Wednesday, April 20, 2011

Ten entrepreneurs who made things happen

It’s hard to make a good motorcycle. Maybe it’s even harder to make money making motorcycles – but if it wasn’t possible to do so, we’d have nothing to ride! Over the next couple of weeks, I'll post short bios of ten of the most influential motorcycle entrepreneurs.

At #10, “Big” Bill France – promoted the Daytona 200
France is best known as the father of NASCAR and the builder of Daytona International Speedway. The city of Daytona Beach convinced the AMA to hold the 200-mile national championship race there in 1937. After a few lackluster years, it seemed Daytona would lose the race, until France (a mechanic and beach racer - in cars) was convinced to become the promoter. He continued to promote the race until, realizing that it could not continue on the beach, he built the speedway. He opened his track in 1959 and the AMA saw the light and moved the race there two years later. Under France’s control, the race became an international sensation. Over the next ten or 15 years, it became the only American road race with really 'international' stature; Hailwood, Agostini and a host of GP stars often came over to race there. Bill France died in the early '90s, and his son, Bill Jr., took control of the Speedway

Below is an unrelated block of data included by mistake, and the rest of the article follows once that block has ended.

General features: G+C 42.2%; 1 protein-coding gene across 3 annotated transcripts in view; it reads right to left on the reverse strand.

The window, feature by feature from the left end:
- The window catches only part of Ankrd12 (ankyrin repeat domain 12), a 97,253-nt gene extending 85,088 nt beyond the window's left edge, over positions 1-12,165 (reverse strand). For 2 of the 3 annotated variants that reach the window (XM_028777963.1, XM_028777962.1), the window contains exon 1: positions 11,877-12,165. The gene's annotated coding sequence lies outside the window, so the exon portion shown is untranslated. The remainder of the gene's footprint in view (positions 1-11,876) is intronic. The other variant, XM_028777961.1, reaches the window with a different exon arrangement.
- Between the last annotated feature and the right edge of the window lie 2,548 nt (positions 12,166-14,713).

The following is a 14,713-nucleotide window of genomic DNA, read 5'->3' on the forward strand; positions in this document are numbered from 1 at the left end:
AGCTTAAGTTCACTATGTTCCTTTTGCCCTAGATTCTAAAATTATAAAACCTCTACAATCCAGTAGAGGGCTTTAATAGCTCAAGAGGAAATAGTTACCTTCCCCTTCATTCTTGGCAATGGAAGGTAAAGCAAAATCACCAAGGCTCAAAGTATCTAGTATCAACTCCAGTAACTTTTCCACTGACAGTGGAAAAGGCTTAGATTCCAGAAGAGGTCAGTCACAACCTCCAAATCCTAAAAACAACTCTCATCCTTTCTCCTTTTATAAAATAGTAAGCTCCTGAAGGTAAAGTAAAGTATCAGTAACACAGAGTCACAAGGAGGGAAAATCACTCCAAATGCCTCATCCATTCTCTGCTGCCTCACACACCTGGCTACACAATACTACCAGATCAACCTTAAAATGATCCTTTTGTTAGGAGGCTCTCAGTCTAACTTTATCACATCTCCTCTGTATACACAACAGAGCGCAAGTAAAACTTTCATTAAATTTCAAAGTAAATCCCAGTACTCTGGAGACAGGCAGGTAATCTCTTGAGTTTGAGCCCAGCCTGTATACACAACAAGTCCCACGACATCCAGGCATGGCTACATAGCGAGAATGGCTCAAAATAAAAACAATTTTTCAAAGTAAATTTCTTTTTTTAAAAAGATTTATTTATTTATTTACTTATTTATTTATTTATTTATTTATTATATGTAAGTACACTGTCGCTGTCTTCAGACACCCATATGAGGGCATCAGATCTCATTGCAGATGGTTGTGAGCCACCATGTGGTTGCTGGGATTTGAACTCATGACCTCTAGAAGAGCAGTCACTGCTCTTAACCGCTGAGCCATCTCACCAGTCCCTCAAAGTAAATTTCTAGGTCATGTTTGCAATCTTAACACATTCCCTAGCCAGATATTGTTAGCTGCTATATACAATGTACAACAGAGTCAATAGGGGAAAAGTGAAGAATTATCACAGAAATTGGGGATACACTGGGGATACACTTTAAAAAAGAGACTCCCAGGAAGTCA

Bill France, with his son Bill France Jr., who was an avid motorcycle racer in his younger days.
A friend of mine recently told me a story about going to meet Bill France Jr. shortly after he took over the family business. By that time NASCAR was already a big business, but the most prominent racing photo on the office walls was a shot of Bill Jr. racing a Bultaco short tracker. Over the last few years, many in the motorcycle racing community have been dismayed by some of Daytona Motorsports Group's handling of AMA Pro Racing, and some have wondered if the current head of the family dynasty has lost his love of motorcycles. I think it's more likely that, since NASCAR is so much more important to the dynasty than is motorcycle racing, he simply has to delegate.

No comments:

Post a Comment